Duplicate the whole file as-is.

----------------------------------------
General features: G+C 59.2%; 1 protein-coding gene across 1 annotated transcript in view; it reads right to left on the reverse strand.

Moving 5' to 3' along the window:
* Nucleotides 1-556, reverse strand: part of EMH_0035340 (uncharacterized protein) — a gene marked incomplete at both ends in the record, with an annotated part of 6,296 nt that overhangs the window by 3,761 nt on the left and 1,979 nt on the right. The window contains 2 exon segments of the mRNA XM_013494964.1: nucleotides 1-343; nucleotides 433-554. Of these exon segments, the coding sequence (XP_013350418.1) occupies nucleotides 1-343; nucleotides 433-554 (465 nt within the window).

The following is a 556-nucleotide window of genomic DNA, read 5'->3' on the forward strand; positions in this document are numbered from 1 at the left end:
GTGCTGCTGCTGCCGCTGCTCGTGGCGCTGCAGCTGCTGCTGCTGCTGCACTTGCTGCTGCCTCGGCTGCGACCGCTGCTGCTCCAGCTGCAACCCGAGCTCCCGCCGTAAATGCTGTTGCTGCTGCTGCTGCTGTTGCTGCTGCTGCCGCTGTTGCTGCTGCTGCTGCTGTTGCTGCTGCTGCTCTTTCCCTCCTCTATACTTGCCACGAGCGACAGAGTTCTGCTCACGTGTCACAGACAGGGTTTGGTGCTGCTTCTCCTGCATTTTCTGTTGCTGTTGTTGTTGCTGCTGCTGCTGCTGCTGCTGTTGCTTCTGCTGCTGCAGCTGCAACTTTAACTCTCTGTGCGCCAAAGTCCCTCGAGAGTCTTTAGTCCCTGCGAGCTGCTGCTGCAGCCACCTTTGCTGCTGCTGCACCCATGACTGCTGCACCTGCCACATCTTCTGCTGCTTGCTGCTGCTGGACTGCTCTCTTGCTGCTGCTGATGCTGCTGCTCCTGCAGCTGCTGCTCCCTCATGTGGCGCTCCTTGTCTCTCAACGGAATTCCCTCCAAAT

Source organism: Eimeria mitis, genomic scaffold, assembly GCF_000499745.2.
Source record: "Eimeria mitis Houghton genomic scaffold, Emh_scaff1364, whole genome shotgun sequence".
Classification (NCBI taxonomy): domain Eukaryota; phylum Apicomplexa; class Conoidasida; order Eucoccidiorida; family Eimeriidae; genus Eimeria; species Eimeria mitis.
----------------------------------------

General features: G+C 59.2%; 1 protein-coding gene across 1 annotated transcript in view; it reads right to left on the reverse strand.

Moving 5' to 3' along the window:
* Nucleotides 1-556, reverse strand: part of EMH_0035340 (uncharacterized protein) — a gene marked incomplete at both ends in the record, with an annotated part of 6,296 nt that overhangs the window by 3,761 nt on the left and 1,979 nt on the right. The window contains 2 exon segments of the mRNA XM_013494964.1: nucleotides 1-343; nucleotides 433-554. Of these exon segments, the coding sequence (XP_013350418.1) occupies nucleotides 1-343; nucleotides 433-554 (465 nt within the window).

The following is a 556-nucleotide window of genomic DNA, read 5'->3' on the forward strand; positions in this document are numbered from 1 at the left end:
GTGCTGCTGCTGCCGCTGCTCGTGGCGCTGCAGCTGCTGCTGCTGCTGCACTTGCTGCTGCCTCGGCTGCGACCGCTGCTGCTCCAGCTGCAACCCGAGCTCCCGCCGTAAATGCTGTTGCTGCTGCTGCTGCTGTTGCTGCTGCTGCCGCTGTTGCTGCTGCTGCTGCTGTTGCTGCTGCTGCTCTTTCCCTCCTCTATACTTGCCACGAGCGACAGAGTTCTGCTCACGTGTCACAGACAGGGTTTGGTGCTGCTTCTCCTGCATTTTCTGTTGCTGTTGTTGTTGCTGCTGCTGCTGCTGCTGCTGTTGCTTCTGCTGCTGCAGCTGCAACTTTAACTCTCTGTGCGCCAAAGTCCCTCGAGAGTCTTTAGTCCCTGCGAGCTGCTGCTGCAGCCACCTTTGCTGCTGCTGCACCCATGACTGCTGCACCTGCCACATCTTCTGCTGCTTGCTGCTGCTGGACTGCTCTCTTGCTGCTGCTGATGCTGCTGCTCCTGCAGCTGCTGCTCCCTCATGTGGCGCTCCTTGTCTCTCAACGGAATTCCCTCCAAAT

Source organism: Eimeria mitis, genomic scaffold, assembly GCF_000499745.2.
Source record: "Eimeria mitis Houghton genomic scaffold, Emh_scaff1364, whole genome shotgun sequence".
Classification (NCBI taxonomy): domain Eukaryota; phylum Apicomplexa; class Conoidasida; order Eucoccidiorida; family Eimeriidae; genus Eimeria; species Eimeria mitis.